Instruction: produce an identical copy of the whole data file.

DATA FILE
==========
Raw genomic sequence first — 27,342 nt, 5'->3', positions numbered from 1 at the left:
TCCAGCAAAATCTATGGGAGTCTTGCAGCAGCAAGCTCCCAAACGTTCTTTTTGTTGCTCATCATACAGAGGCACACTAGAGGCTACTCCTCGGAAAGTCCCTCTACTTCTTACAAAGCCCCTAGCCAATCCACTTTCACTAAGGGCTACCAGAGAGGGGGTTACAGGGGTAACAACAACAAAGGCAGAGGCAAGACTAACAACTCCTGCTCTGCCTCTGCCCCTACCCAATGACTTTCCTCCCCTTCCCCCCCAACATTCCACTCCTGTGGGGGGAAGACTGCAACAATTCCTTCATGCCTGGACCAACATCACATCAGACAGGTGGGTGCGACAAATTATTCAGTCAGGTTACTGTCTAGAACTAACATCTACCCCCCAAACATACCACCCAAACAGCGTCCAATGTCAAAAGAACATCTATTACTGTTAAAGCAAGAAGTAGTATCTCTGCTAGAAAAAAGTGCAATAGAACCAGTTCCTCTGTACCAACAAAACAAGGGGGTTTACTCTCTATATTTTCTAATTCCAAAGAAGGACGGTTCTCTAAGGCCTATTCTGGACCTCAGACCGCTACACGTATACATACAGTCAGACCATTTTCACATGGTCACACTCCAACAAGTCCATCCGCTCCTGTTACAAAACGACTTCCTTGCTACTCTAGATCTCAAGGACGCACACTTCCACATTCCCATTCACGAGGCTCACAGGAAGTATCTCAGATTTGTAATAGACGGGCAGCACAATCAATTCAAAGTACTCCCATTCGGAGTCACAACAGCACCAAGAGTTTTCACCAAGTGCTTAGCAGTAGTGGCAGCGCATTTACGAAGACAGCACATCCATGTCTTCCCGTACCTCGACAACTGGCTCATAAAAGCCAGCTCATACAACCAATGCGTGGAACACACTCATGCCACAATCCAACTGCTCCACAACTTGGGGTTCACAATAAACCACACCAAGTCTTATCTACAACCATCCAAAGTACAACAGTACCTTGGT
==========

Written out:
Raw genomic sequence first — 27,342 nt, 5'->3', positions numbered from 1 at the left:
TCCAGCAAAATCTATGGGAGTCTTGCAGCAGCAAGCTCCCAAACGTTCTTTTTGTTGCTCATCATACAGAGGCACACTAGAGGCTACTCCTCGGAAAGTCCCTCTACTTCTTACAAAGCCCCTAGCCAATCCACTTTCACTAAGGGCTACCAGAGAGGGGGTTACAGGGGTAACAACAACAAAGGCAGAGGCAAGACTAACAACTCCTGCTCTGCCTCTGCCCCTACCCAATGACTTTCCTCCCCTTCCCCCCCAACATTCCACTCCTGTGGGGGGAAGACTGCAACAATTCCTTCATGCCTGGACCAACATCACATCAGACAGGTGGGTGCGACAAATTATTCAGTCAGGTTACTGTCTAGAACTAACATCTACCCCCCAAACATACCACCCAAACAGCGTCCAATGTCAAAAGAACATCTATTACTGTTAAAGCAAGAAGTAGTATCTCTGCTAGAAAAAAGTGCAATAGAACCAGTTCCTCTGTACCAACAAAACAAGGGGGTTTACTCTCTATATTTTCTAATTCCAAAGAAGGACGGTTCTCTAAGGCCTATTCTGGACCTCAGACCGCTACACGTATACATACAGTCAGACCATTTTCACATGGTCACACTCCAACAAGTCCATCCGCTCCTGTTACAAAACGACTTCCTTGCTACTCTAGATCTCAAGGACGCACACTTCCACATTCCCATTCACGAGGCTCACAGGAAGTATCTCAGATTTGTAATAGACGGGCAGCACAATCAATTCAAAGTACTCCCATTCGGAGTCACAACAGCACCAAGAGTTTTCACCAAGTGCTTAGCAGTAGTGGCAGCGCATTTACGAAGACAGCACATCCATGTCTTCCCGTACCTCGACAACTGGCTCATAAAAGCCAGCTCATACAACCAATGCGTGGAACACACTCATGCCACAATCCAACTGCTCCACAACTTGGGGTTCACAATAAACCACACCAAGTCTTATCTACAACCATCCAAAGTACAACAGTACCTTGGT